It happened again last night. 

I lost a half hour crawling through Facebook. Which actually, comparatively speaking, isn’t actually that bad. It used to be worse. It could have been hours. 

It wasn’t just me checking status updates. Because I can justify that. I need to know what’s going on, right? 

Instead, I got sucked into a vortex of sentimentality and memory. 

In bygone days, every once in awhile, we’d run into a kid from high school. And we’d sit and gossip—um, I mean, catch up—about classmates. Oh, damn, Jimmy became a born again father of five? Bob’s brother went to prison? And, oh no, Marika died? Holy crap! And then of course there are the marriages and divorces and important news such as the best looking kid in elementary school is now bald as a cue ball.

Catching up like this, maybe standing in the mall food court or on the street, we were transported back to the days of being 14, or 15, or 16: when life was fresh and visceral and emotional. The ties we made felt like they’d last a lifetime. 

For those moments, we were brought back to days of adolescence, vivid new experiences and insecurities and all. And then we said goodbye, and slipped into each other’s pasts. 

Until we’d run into another friend, or have a class reunion, our sentimental urges were held in check. 

But the Internet and, yes, Facebook in particular, has changed that equation, hasn’t it? Now when I get a little nudge in my brain because I see a photo or smell a familiar scent, I can go hunt down that girl who I secretly had a crush on my senior year, or that friend who I heard had  a drug problem, or maybe even a teacher I actually liked—without ever having to tell anyone.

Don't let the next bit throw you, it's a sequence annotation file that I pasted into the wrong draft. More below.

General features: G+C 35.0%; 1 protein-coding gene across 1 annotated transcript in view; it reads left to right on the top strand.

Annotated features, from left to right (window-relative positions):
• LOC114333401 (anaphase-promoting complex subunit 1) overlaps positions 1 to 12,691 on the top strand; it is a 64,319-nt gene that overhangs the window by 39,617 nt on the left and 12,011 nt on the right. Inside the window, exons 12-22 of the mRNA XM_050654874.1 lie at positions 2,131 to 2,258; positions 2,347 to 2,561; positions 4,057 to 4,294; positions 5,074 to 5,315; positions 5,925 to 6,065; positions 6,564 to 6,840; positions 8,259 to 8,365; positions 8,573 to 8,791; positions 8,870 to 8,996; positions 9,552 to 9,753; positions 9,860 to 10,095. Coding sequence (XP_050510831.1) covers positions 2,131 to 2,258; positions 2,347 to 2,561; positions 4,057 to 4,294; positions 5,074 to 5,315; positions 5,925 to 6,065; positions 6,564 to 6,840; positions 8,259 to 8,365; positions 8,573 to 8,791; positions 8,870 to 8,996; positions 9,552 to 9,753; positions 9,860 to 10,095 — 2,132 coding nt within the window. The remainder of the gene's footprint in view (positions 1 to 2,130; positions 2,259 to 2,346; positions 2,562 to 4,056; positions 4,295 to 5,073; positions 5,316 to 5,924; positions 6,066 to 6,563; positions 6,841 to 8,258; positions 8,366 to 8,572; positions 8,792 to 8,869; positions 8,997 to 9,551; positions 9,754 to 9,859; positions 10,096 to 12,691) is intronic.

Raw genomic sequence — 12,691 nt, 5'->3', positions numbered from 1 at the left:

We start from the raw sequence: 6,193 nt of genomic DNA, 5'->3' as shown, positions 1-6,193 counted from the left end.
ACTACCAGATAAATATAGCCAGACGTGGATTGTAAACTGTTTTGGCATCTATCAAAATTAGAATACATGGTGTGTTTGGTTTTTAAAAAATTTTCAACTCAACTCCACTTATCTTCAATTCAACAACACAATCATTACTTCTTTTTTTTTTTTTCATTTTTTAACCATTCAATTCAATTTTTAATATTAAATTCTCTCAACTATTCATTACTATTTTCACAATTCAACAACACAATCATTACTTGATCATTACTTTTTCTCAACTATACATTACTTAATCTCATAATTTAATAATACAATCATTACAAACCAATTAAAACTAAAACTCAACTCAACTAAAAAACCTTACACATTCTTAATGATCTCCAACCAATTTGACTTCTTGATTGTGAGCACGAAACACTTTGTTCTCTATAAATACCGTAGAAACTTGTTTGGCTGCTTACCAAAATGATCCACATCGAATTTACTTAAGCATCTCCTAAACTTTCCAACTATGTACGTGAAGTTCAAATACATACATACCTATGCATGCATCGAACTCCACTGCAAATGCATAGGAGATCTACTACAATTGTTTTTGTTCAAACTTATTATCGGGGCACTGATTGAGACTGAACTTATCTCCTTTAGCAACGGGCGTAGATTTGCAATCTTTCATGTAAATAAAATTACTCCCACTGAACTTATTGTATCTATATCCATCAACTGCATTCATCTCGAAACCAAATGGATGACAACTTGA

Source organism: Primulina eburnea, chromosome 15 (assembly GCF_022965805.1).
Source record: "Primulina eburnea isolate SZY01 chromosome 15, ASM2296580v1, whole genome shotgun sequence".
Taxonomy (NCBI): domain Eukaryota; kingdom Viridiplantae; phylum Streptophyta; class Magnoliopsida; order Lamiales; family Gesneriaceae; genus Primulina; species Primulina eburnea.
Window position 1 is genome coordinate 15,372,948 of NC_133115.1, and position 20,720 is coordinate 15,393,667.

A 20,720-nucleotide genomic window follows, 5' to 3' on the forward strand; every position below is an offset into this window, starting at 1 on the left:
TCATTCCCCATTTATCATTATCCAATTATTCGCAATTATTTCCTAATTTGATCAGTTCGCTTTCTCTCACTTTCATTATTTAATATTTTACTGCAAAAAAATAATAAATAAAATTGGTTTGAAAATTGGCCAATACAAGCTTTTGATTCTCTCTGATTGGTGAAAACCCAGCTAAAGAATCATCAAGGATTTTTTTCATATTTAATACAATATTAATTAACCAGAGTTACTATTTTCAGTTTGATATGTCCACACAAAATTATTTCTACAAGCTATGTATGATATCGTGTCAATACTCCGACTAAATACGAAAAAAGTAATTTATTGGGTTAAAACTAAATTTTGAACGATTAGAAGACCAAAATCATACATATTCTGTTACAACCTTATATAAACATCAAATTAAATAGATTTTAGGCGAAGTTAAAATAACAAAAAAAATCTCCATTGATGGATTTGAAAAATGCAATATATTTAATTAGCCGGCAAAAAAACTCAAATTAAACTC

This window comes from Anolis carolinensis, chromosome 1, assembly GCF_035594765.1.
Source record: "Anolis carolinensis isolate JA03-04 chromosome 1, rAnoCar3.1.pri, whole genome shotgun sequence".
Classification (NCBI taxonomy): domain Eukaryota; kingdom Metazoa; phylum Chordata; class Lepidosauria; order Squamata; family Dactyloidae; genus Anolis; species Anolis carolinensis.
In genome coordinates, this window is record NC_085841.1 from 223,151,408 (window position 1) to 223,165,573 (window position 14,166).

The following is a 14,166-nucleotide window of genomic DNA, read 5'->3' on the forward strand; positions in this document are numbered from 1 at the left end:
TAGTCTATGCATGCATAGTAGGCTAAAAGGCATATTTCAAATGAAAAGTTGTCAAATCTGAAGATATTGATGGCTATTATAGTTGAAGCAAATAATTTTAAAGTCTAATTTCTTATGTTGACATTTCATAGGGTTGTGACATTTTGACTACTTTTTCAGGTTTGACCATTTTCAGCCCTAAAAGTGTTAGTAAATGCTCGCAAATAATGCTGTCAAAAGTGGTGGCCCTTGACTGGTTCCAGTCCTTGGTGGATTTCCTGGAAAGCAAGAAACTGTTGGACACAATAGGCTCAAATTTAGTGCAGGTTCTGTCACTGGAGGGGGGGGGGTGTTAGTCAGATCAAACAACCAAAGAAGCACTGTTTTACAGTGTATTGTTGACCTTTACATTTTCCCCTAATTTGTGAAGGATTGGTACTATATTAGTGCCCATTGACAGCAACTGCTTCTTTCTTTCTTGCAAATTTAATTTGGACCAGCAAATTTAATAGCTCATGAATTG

It’s all so damned easy.

I can basically stalk people. It’s the Internet way. Except sometimes, I actually find them. 

For example, oh wow, there’s Cynthia, my first love and first heartbreak. She looks happy. And wait, what’s that on her timeline? Oh, she entered a contest to win a new iPad. 

Now, imagine a puff of smoke. 

Because that’s what is happening, in real time, to my dreamy, perfect memory of her. 

In my head she holds a special place where no flesh and blood person belongs. 

In the past, I might have hit the friend button, hoping for the best. I did that back in the days when my real life friends started streaming onto Facebook. In a rare case or two, I really did reconnect, glad of renewing a friendship. But most of the time, I haven’t. Because well, we’re adults. We’re different people. We’re busy.

I realized in that moment that I don’t want Cynthia to be real. I don’t want to see that she entered an iPad contest, or found great strawberries on sale, or that her family went on vacation to Aruba, or how she feels about the senate’s latest shenanigans. 

It’s not that I don’t care. It’s just that she belongs in my past—in my head, a foggy, inaccurate, beautiful memory. 

If I connect with her again, she’ll become just another Facebook friend. The gloss and sweet sentimentality will fall away. 

So Cynthia and Tina and Mary and David, I saw you tonight.

I’m glad you’re there and having a good life. I’m glad for your joys. 

And for now, that’s enough. 

I won’t be friending you tonight. Maybe another night, I will. Maybe after we run into each other on the street, if there’s some connection still there. But for now, I will leave you be. Because sometimes the past should stay in the past. 

Janet Kornblum is a media trainer, writer and sentimentalist. If you knew her back when, send her a note. Or maybe not. 

Photo by Janet Kornblum